“There was the emotion over what had occurred, and there was also the emotion of knowing that thousands of people, millions of people, maybe all the people in the world, were feeling great emotion over what was occurring.” “This must be the mission of every man of goodwill: to insist, unflaggingly, at risk of becoming a repetitive bore, but to insist on the achievement of a world in which the mind will have triumphed over violence,” legendary composer Leonard Bernstein urged in his stirring clarion call for the only true antidote to violence in response to John F.
“Poetry can break open locked chambers of possibility, restore numbed zones to feeling, recharge desire.” One summer evening not long ago, on a rainy Brooklyn rooftop, a friend — a brilliant friend who studies the cosmos and writes uncommonly poetic novels — stunned me with an improbable, deceptively simple yet enormous question: “What does poetry do?
“The clearest message that we get from this 75-year study is this: Good relationships keep us happier and healthier.” “The good life is one inspired by love and guided by knowledge,” Bertrand Russell wrote in his 1925 treatise on the nature of the good life and how we limit our happiness.
“The bicycle, the bicycle surely, should always be the vehicle of novelists and poets.” “Don’t cultivate a ‘bicycle face,’” an 1895 list of don’ts for women cyclists admonished just before the bicycle became a major vehicle of women’s liberation.
A touching ode to friendship as a kind of mutual memory. “It’s part of the nature of man to start with romance and build to a reality,” Ray Bradbury (August 22, 1920–June 5, 2012) observed in his forgotten 1971 conversation with Carl Sagan and Arthur C.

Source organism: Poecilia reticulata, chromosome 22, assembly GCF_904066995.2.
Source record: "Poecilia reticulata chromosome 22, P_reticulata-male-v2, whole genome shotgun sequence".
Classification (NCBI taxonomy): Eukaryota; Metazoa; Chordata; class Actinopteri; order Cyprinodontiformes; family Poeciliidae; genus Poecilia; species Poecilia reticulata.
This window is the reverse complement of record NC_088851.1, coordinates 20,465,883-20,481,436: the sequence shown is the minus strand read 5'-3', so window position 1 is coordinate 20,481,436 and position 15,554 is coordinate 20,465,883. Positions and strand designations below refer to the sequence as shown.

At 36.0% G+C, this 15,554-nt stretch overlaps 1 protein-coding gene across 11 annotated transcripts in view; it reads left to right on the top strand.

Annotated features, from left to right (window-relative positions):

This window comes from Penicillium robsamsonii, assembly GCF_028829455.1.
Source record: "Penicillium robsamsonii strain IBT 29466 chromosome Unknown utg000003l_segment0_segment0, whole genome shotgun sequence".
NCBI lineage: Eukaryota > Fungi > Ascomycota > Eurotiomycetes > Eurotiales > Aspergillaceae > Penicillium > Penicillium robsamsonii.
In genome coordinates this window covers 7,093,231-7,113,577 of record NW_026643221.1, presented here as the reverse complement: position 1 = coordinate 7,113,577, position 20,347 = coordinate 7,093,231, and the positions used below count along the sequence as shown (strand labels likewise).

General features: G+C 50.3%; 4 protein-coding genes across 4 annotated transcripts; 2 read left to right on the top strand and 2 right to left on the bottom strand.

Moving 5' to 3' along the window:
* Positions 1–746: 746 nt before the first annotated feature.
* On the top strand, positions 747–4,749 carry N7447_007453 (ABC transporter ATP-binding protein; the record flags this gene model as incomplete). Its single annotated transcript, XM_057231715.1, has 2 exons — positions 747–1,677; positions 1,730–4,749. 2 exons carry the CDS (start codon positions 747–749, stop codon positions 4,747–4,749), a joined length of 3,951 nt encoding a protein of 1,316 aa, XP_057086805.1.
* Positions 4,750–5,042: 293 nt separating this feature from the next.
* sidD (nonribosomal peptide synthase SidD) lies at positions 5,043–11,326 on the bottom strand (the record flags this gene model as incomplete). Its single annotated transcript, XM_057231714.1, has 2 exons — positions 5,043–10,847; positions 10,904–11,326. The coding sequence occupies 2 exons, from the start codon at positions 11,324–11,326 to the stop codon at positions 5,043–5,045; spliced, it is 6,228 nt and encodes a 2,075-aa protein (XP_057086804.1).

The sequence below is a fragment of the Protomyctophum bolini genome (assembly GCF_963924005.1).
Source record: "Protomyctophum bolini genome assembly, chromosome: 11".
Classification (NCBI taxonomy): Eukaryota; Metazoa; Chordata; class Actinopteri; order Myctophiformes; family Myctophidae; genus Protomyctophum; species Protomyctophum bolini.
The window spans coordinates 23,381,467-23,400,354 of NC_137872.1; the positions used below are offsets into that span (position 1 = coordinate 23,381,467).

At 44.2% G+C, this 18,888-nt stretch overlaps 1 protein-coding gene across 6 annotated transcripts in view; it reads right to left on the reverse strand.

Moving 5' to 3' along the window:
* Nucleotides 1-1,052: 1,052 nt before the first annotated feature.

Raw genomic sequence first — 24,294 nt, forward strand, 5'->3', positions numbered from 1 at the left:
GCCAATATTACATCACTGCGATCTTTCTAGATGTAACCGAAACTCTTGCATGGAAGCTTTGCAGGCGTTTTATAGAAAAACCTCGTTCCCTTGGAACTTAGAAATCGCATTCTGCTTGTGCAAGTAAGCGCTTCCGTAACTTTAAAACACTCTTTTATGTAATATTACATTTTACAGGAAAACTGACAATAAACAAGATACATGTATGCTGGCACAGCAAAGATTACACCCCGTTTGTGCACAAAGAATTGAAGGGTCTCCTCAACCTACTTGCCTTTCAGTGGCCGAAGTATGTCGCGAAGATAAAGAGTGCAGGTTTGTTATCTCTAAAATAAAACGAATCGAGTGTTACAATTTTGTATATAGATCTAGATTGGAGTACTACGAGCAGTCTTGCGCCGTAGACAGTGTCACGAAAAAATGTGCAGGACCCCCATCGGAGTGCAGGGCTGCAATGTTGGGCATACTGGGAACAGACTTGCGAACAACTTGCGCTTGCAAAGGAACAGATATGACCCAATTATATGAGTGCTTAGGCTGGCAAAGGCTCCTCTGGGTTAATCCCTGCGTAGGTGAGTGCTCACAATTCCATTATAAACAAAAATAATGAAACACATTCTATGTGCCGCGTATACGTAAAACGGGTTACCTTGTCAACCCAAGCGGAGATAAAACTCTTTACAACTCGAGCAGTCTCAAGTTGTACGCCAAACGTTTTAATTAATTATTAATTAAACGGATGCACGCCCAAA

“Her skin was as soft and tender as a rose petal, and her eyes were as blue as the deep sea, but like all the others she had no feet.
“I don’t believe one ever knows people in their own surroundings; one only knows them away, divorced from all the little strings and cobwebs of habit.” “I simply adore Virginia Woolf… She is both detached and human, silent till she wants to say something, and then says it supremely well,” Vita Sackville-West wrote in a letter to her husband after meeting the famed author with whom she would embark upon one of literature’s greatest romances — a romance that would inspire Woolf’s groundbreaking 1928 novel Orlando, memorably described by Vita’s son as “the longest and most charming love letter in literature.” The origin of that uncommon and uncommonly beautiful love story unfolds in Letters of Vita Sackville-West to Virginia Woolf (public library).